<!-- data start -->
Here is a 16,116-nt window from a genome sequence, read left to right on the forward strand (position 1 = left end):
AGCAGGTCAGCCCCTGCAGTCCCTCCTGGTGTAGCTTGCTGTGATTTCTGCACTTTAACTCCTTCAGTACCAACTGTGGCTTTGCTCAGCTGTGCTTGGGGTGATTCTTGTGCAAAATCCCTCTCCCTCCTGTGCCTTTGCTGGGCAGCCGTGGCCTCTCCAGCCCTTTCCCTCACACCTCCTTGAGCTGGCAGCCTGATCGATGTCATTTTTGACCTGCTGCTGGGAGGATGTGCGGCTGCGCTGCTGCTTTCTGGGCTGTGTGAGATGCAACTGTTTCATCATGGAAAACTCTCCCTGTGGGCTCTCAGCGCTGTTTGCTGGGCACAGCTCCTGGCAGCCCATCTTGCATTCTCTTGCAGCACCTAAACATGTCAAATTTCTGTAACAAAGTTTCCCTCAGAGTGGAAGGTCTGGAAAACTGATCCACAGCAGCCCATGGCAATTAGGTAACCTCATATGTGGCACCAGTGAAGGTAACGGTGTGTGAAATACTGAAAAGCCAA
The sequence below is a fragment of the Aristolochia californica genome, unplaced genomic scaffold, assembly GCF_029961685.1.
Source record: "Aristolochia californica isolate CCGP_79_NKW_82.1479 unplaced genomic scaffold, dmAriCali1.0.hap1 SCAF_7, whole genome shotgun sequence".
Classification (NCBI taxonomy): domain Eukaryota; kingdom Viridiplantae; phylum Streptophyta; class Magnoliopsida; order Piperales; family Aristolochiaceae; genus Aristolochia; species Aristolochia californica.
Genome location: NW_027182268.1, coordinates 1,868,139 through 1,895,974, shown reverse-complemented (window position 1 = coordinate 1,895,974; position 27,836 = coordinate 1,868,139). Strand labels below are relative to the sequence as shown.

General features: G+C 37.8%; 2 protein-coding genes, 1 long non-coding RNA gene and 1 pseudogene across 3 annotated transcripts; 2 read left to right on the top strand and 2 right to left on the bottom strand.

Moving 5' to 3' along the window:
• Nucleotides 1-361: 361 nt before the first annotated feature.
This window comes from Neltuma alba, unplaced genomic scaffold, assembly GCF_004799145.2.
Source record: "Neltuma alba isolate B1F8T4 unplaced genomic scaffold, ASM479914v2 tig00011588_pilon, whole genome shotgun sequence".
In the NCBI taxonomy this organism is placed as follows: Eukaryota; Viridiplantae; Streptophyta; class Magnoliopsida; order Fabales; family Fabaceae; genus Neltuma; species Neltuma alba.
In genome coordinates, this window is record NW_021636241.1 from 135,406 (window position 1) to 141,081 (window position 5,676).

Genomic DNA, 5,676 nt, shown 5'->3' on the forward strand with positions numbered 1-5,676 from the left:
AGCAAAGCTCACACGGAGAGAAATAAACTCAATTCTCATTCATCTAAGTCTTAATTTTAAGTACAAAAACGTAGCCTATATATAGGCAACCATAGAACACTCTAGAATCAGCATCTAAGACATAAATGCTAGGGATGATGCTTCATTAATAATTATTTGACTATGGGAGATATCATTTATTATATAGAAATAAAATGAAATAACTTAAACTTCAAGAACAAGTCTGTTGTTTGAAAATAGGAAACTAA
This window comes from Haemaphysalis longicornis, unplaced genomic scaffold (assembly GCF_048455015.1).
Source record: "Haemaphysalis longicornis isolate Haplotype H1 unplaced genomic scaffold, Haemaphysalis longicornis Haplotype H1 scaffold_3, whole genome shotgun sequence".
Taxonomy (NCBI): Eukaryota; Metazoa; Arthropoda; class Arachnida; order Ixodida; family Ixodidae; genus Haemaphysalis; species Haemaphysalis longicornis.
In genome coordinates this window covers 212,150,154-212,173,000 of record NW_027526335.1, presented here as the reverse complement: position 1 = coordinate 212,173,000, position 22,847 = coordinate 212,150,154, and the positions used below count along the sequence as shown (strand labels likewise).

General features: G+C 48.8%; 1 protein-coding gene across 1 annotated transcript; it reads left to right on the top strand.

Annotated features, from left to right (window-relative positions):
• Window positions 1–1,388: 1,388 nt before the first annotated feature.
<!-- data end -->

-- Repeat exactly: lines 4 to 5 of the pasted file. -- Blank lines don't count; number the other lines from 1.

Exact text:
Source record: "Aristolochia californica isolate CCGP_79_NKW_82.1479 unplaced genomic scaffold, dmAriCali1.0.hap1 SCAF_7, whole genome shotgun sequence".
Classification (NCBI taxonomy): domain Eukaryota; kingdom Viridiplantae; phylum Streptophyta; class Magnoliopsida; order Piperales; family Aristolochiaceae; genus Aristolochia; species Aristolochia californica.